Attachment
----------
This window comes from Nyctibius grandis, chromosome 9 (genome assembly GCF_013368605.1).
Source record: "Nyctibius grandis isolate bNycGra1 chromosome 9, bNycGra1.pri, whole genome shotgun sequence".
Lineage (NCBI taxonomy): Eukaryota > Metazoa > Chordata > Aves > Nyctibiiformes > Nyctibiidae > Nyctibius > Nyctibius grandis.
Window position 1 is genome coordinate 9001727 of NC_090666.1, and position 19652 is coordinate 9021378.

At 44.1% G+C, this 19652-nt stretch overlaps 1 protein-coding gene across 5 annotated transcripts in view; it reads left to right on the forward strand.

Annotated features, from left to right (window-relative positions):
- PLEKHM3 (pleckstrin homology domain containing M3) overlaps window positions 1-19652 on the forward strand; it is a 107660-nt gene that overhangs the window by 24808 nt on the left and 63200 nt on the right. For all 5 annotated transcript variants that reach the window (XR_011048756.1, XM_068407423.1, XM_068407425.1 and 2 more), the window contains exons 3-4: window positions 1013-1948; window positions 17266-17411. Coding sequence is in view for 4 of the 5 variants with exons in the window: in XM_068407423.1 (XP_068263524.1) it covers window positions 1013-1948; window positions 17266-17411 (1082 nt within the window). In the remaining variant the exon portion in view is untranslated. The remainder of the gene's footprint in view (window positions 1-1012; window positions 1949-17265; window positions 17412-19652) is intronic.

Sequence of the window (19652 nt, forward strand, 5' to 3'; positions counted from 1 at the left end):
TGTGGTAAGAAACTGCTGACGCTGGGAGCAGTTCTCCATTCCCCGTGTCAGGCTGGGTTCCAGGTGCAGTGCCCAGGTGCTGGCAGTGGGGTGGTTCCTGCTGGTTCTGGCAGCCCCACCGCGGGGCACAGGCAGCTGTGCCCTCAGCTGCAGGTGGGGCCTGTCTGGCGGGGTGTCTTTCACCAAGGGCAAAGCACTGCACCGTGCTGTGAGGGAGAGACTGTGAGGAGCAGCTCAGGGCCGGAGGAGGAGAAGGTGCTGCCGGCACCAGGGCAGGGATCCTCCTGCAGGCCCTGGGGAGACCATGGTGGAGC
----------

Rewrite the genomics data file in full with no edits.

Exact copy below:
This window comes from Nyctibius grandis, chromosome 9 (genome assembly GCF_013368605.1).
Source record: "Nyctibius grandis isolate bNycGra1 chromosome 9, bNycGra1.pri, whole genome shotgun sequence".
Lineage (NCBI taxonomy): Eukaryota > Metazoa > Chordata > Aves > Nyctibiiformes > Nyctibiidae > Nyctibius > Nyctibius grandis.
Window position 1 is genome coordinate 9001727 of NC_090666.1, and position 19652 is coordinate 9021378.

At 44.1% G+C, this 19652-nt stretch overlaps 1 protein-coding gene across 5 annotated transcripts in view; it reads left to right on the forward strand.

Annotated features, from left to right (window-relative positions):
- PLEKHM3 (pleckstrin homology domain containing M3) overlaps window positions 1-19652 on the forward strand; it is a 107660-nt gene that overhangs the window by 24808 nt on the left and 63200 nt on the right. For all 5 annotated transcript variants that reach the window (XR_011048756.1, XM_068407423.1, XM_068407425.1 and 2 more), the window contains exons 3-4: window positions 1013-1948; window positions 17266-17411. Coding sequence is in view for 4 of the 5 variants with exons in the window: in XM_068407423.1 (XP_068263524.1) it covers window positions 1013-1948; window positions 17266-17411 (1082 nt within the window). In the remaining variant the exon portion in view is untranslated. The remainder of the gene's footprint in view (window positions 1-1012; window positions 1949-17265; window positions 17412-19652) is intronic.

Sequence of the window (19652 nt, forward strand, 5' to 3'; positions counted from 1 at the left end):
TGTGGTAAGAAACTGCTGACGCTGGGAGCAGTTCTCCATTCCCCGTGTCAGGCTGGGTTCCAGGTGCAGTGCCCAGGTGCTGGCAGTGGGGTGGTTCCTGCTGGTTCTGGCAGCCCCACCGCGGGGCACAGGCAGCTGTGCCCTCAGCTGCAGGTGGGGCCTGTCTGGCGGGGTGTCTTTCACCAAGGGCAAAGCACTGCACCGTGCTGTGAGGGAGAGACTGTGAGGAGCAGCTCAGGGCCGGAGGAGGAGAAGGTGCTGCCGGCACCAGGGCAGGGATCCTCCTGCAGGCCCTGGGGAGACCATGGTGGAGC